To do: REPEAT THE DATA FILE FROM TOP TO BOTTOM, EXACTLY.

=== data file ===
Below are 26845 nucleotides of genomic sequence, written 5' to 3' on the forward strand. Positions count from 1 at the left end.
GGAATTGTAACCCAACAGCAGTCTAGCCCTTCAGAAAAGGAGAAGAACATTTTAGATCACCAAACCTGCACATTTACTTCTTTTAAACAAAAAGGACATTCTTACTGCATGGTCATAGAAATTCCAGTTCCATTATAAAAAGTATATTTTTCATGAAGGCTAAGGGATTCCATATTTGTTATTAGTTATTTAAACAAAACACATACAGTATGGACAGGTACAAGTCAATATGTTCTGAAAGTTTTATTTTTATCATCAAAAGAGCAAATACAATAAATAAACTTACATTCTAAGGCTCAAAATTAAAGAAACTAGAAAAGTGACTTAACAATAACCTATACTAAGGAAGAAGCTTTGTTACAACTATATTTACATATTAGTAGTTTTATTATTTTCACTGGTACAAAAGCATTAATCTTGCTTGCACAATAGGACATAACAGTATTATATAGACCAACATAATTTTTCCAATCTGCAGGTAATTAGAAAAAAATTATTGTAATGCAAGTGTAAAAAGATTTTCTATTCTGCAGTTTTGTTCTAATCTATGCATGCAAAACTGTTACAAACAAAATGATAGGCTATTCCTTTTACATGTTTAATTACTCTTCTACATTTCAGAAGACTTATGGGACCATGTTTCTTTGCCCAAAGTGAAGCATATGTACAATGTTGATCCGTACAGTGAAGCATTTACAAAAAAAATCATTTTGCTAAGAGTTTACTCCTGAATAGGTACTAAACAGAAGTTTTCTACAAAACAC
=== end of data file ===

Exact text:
Below are 26845 nucleotides of genomic sequence, written 5' to 3' on the forward strand. Positions count from 1 at the left end.
GGAATTGTAACCCAACAGCAGTCTAGCCCTTCAGAAAAGGAGAAGAACATTTTAGATCACCAAACCTGCACATTTACTTCTTTTAAACAAAAAGGACATTCTTACTGCATGGTCATAGAAATTCCAGTTCCATTATAAAAAGTATATTTTTCATGAAGGCTAAGGGATTCCATATTTGTTATTAGTTATTTAAACAAAACACATACAGTATGGACAGGTACAAGTCAATATGTTCTGAAAGTTTTATTTTTATCATCAAAAGAGCAAATACAATAAATAAACTTACATTCTAAGGCTCAAAATTAAAGAAACTAGAAAAGTGACTTAACAATAACCTATACTAAGGAAGAAGCTTTGTTACAACTATATTTACATATTAGTAGTTTTATTATTTTCACTGGTACAAAAGCATTAATCTTGCTTGCACAATAGGACATAACAGTATTATATAGACCAACATAATTTTTCCAATCTGCAGGTAATTAGAAAAAAATTATTGTAATGCAAGTGTAAAAAGATTTTCTATTCTGCAGTTTTGTTCTAATCTATGCATGCAAAACTGTTACAAACAAAATGATAGGCTATTCCTTTTACATGTTTAATTACTCTTCTACATTTCAGAAGACTTATGGGACCATGTTTCTTTGCCCAAAGTGAAGCATATGTACAATGTTGATCCGTACAGTGAAGCATTTACAAAAAAAATCATTTTGCTAAGAGTTTACTCCTGAATAGGTACTAAACAGAAGTTTTCTACAAAACAC